When catsharks glow, they become easier for others of their kind to see, the deeper they swim. And, what’s more, all of that glowing might help the sharks communicate with each other.

Those were the findings of scientists from the American Museum of Natural History, who used a special “shark’s eye” camera designed to reveal what biofluorescing sharks look like to one another.

Biofluorescence –- absorbing light and then emitting, or “glowing” it back as different colors, such as neon greens -- is a relatively new finding among fish.

Earlier work by study co-author John Sparks and his fellow researchers had established that more than 180 fish biofluoresce. That finding begged the question “Why?” What was the meaning behind all of the glowing?

“Can these animals see other animals that are biofluorescing in the deep blue sea?” wondered co-author David Gruber, an associate professor of biology at Baruch College, in a statement. “And are they using it in some way?”

Those questions set the researchers on the path advanced in the new study.

Sparks and his team observed catsharks -- small sharks that cruise on the floor of the ocean, where visibility is very poor -- in the Scripps Canyon underwater gorge in Southern California.

They stimulated biofluorescence in the sharks by training special light on them (not visible to the human eye) that mimics ocean light, all the while recording with the “shark’s eye” camera.

When the team applied mathematical models to the recorded images -- pictures of the world as catsharks would see them — they noticed that the contrast of the catshark’s pattern under biofluorescence got sharper the deeper underwater they went.

So, to another catshark — or camera pretending to see like a shark — the biofluorescence effectively made it easier to see the glowing shark. This told the researchers not only that the sharks could see each other but that the glowing also might help them communicate (perhaps by “telling” other catsharks that they are of the same species, the authors speculate).

“This is one of the first papers on biofluorescence to show a connection between visual capability and fluorescence emission, and a big step toward a functional explanation for fluorescence in fishes,” said Sparks.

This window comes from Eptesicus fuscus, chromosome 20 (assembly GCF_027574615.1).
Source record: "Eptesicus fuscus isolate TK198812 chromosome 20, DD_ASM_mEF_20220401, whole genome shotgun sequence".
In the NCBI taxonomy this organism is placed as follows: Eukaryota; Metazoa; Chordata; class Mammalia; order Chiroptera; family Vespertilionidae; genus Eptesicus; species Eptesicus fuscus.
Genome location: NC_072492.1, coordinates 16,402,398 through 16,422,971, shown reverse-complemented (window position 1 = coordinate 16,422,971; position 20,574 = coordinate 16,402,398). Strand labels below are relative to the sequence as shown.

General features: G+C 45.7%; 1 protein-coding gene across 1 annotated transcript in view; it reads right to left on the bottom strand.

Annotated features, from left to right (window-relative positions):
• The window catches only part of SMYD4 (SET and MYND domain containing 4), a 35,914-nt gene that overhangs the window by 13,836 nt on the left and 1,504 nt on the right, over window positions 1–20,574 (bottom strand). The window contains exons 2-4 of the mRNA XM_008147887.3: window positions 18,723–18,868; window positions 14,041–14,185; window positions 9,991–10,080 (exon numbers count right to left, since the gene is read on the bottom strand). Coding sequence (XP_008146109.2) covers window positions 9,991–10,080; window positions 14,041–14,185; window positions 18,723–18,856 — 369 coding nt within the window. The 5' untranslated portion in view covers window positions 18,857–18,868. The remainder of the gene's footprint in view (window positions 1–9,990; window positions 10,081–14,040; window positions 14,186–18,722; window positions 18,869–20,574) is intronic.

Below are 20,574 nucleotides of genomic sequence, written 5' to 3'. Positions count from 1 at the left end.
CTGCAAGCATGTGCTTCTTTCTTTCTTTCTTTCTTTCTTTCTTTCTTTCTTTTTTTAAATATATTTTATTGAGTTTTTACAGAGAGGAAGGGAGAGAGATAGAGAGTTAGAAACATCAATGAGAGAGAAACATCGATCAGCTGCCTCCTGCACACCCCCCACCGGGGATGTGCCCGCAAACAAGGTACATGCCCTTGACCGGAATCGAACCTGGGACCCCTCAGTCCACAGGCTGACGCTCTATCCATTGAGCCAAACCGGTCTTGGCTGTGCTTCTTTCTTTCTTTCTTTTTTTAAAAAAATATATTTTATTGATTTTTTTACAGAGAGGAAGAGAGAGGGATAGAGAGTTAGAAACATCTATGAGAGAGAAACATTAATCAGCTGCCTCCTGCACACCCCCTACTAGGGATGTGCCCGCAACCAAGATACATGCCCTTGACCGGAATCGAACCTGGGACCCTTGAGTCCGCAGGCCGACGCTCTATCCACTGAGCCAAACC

“We’ve already shown that catsharks are brightly fluorescent,” he added. “And this work takes that research a step further, making the case that biofluorescence makes them easier to see by members of the same species.”

Read more at Discovery News

New Titanosaur: Big Body, Small Brain, Major Appetite

A new titanosaur dig includes one of the best dinosaur skulls ever discovered, allowing researchers to reconstruct everything from the dino’s intellect -- or lack thereof -- to its senses and head posture.

Named Sarmientosaurus musacchioi, the new, small-brained dino had good eyesight, hearing tuned to low frequencies, and habitually held its head with its snout facing downward, according to a paper published in the journal PLOS ONE. The head was at the end of a long neck and featured a mouth full of sharp teeth.

The researchers believe that the plant-eating dinosaur lived life basically like a giant weed whacker, sweeping its neck over the ground to find plants that it would grab, but not chew.

“Sarmientosaurus had powerful teeth … but those teeth did not chew,” lead author Rubén Martínez of the Laboratorio de Paleovertebrados of the Universidad Nacional de la Patagonia San Juan Bosco told Discovery News. “(The teeth) would only cut the leaves and the dinosaur would eat them with almost no chewing.”

Co-author Lawrence Witmer of the Ohio University Heritage College of Osteopathic Medicine added that the dinosaur “had a large feeding envelope. When you’re as large as these sauropods were, being able to scarf down a lot of food without having to move saves a lot of energy.”

Witmer estimates that the dinosaur, which lived roughly 95 million years ago, was about 40–50 feet long and weighed 8–12 tons. He and his colleagues consider it to have been a modest-sized titanosaur, given that others could grow to 90 feet in length and weigh as much as 50 tons. They were the largest animals ever to walk the earth.

The new species was excavated in southern Chubut Province, Argentina, near the town of Sarmiento, for which the dino was named. The species name also honors the late paleontologist Eduardo Musacchio, who was a friend of Martínez and other members of the team.

Of the 60 plus species of titanosaur that have been discovered so far, only four are represented by nearly or even reasonably complete skulls. They include Nemegtosaurus, Rapetosaurus, Tapuiasaurus, and now, possibly with the best preserved skull of all, Sarmientosaurus.

The dino certainly did not have a lot of brain matter to weigh down its head. The researchers estimate that the creature's brain was the size of a lime. Witmer said that “Sarmientosaurus certainly was no Einstein and was governed mostly by instinct. It probably had enough intelligence to have some fairly complicated behaviors, but this was not a clever animal by any means.”

At least it could see and hear predators, like the meat-eating Megaraptor. Its cochlear duct was different from that of most other known titanosaurs, and enabled it to hear low-frequency sounds spread out over long distances. Witmer said the ability “could have helped the animals keep track of others in the herd as they spread out over the countryside.”

He added that it might have been a primitive trait inherited from its ancestors. Sarmientosaurus appears to have been an intermediate species on the titanosaur family tree, providing a unique glimpse at evolution in action when compared with additional dinosaurs in the group.

The dinosaur’s well-preserved inner ear, revealed via CT scanning, reveals that it habitually held its snout pointing downward with its eyes directed forward.